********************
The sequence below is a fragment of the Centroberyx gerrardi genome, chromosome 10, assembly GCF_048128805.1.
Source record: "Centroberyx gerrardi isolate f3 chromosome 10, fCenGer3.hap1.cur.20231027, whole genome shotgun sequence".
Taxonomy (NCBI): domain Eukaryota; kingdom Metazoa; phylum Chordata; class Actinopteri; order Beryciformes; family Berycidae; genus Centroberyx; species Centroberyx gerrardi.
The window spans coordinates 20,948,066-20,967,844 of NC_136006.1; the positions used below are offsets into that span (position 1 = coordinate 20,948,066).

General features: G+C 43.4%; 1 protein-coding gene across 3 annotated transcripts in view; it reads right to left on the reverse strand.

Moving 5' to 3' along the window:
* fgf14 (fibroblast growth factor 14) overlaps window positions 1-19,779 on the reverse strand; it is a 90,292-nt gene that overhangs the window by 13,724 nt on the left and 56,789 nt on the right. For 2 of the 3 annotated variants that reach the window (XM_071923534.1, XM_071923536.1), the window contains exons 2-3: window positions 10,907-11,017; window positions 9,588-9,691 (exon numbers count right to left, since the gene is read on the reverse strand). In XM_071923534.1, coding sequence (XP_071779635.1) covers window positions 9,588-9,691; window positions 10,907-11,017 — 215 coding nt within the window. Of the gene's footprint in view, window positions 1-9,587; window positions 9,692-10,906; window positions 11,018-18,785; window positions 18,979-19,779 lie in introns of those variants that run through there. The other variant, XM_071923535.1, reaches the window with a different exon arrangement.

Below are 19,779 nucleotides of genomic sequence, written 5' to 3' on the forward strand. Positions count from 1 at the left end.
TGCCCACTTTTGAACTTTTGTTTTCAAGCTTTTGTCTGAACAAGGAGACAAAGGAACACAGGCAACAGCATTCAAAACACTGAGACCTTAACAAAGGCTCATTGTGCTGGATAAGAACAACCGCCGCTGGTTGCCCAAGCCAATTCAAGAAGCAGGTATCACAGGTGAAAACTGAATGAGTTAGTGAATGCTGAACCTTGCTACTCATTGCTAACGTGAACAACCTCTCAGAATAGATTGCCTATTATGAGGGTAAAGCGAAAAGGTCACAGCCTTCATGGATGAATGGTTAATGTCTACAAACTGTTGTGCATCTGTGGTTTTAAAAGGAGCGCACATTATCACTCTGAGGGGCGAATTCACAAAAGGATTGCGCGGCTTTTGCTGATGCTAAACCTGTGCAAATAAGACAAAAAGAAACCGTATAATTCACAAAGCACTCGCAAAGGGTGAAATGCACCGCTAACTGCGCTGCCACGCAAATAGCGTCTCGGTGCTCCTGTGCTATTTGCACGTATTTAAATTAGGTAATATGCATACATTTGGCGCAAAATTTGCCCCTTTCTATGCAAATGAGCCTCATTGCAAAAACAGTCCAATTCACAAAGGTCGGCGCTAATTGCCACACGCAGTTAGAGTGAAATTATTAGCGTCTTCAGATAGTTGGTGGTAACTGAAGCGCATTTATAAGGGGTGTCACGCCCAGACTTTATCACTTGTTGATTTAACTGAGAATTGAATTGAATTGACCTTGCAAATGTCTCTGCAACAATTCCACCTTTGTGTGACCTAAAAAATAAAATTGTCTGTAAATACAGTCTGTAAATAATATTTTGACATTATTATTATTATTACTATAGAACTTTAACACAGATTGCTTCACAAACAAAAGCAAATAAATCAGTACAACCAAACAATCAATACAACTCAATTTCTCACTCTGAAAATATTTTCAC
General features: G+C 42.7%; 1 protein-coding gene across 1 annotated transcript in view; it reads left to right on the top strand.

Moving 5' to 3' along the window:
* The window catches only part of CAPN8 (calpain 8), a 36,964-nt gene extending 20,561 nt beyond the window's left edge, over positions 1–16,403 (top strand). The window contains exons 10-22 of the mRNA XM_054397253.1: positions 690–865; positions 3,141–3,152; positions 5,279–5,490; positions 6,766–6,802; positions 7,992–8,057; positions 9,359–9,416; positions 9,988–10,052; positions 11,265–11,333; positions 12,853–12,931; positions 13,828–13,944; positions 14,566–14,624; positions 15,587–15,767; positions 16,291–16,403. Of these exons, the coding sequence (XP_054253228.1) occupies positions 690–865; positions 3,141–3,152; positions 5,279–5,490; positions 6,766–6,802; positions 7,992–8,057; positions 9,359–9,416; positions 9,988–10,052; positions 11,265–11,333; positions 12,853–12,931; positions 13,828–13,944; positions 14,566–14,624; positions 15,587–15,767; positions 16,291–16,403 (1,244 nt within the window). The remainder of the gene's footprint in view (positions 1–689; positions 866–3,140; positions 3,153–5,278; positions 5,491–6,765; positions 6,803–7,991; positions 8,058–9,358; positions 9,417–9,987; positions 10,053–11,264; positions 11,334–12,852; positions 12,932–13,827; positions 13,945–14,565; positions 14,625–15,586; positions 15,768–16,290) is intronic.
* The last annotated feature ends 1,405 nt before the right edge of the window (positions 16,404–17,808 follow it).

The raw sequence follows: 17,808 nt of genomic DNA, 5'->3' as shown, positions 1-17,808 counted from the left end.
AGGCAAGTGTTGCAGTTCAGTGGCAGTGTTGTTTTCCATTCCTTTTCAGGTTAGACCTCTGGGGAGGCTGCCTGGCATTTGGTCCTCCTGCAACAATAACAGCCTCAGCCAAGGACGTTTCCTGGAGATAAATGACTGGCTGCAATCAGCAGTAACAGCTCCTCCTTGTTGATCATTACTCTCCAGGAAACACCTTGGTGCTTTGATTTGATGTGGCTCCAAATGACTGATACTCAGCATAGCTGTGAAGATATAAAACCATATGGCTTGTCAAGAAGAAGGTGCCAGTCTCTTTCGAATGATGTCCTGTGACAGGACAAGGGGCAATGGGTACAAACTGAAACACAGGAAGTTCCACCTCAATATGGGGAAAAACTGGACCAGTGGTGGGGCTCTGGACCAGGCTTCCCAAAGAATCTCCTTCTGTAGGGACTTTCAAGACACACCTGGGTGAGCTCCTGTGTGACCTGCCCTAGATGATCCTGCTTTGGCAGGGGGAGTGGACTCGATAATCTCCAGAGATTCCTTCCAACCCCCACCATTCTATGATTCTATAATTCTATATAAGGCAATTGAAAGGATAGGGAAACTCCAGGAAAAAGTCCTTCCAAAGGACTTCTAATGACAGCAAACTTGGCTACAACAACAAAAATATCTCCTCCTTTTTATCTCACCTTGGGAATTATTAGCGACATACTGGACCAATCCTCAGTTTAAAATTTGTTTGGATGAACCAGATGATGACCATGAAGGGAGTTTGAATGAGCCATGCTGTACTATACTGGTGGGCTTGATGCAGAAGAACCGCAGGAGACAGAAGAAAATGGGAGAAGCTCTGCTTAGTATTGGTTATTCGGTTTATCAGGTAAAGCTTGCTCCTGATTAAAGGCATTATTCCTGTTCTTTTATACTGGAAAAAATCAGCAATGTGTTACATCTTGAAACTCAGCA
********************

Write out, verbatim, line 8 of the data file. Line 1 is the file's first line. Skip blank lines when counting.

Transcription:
Below are 19,779 nucleotides of genomic sequence, written 5' to 3' on the forward strand. Positions count from 1 at the left end.